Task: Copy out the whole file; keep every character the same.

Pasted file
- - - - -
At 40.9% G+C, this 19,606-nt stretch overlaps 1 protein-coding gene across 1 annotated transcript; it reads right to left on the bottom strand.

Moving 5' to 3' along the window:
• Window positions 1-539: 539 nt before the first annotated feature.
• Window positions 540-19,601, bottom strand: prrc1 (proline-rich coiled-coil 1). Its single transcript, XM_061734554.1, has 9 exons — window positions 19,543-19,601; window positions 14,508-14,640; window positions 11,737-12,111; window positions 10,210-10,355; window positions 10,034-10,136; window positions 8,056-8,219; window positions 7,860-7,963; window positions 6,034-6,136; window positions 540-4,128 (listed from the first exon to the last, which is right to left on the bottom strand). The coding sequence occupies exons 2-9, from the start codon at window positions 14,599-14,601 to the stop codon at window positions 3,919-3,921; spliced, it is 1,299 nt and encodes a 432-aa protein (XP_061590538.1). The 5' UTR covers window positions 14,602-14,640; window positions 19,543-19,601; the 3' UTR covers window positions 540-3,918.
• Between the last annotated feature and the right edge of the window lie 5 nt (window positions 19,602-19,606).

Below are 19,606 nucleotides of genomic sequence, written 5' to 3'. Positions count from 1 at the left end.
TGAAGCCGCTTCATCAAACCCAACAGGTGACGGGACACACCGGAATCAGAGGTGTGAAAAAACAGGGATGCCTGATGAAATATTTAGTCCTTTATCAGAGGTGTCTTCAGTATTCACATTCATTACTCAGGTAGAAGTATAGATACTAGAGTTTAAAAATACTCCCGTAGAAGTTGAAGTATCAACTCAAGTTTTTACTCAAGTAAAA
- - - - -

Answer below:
At 40.9% G+C, this 19,606-nt stretch overlaps 1 protein-coding gene across 1 annotated transcript; it reads right to left on the bottom strand.

Moving 5' to 3' along the window:
• Window positions 1-539: 539 nt before the first annotated feature.
• Window positions 540-19,601, bottom strand: prrc1 (proline-rich coiled-coil 1). Its single transcript, XM_061734554.1, has 9 exons — window positions 19,543-19,601; window positions 14,508-14,640; window positions 11,737-12,111; window positions 10,210-10,355; window positions 10,034-10,136; window positions 8,056-8,219; window positions 7,860-7,963; window positions 6,034-6,136; window positions 540-4,128 (listed from the first exon to the last, which is right to left on the bottom strand). The coding sequence occupies exons 2-9, from the start codon at window positions 14,599-14,601 to the stop codon at window positions 3,919-3,921; spliced, it is 1,299 nt and encodes a 432-aa protein (XP_061590538.1). The 5' UTR covers window positions 14,602-14,640; window positions 19,543-19,601; the 3' UTR covers window positions 540-3,918.
• Between the last annotated feature and the right edge of the window lie 5 nt (window positions 19,602-19,606).

Below are 19,606 nucleotides of genomic sequence, written 5' to 3'. Positions count from 1 at the left end.
TGAAGCCGCTTCATCAAACCCAACAGGTGACGGGACACACCGGAATCAGAGGTGTGAAAAAACAGGGATGCCTGATGAAATATTTAGTCCTTTATCAGAGGTGTCTTCAGTATTCACATTCATTACTCAGGTAGAAGTATAGATACTAGAGTTTAAAAATACTCCCGTAGAAGTTGAAGTATCAACTCAAGTTTTTACTCAAGTAAAA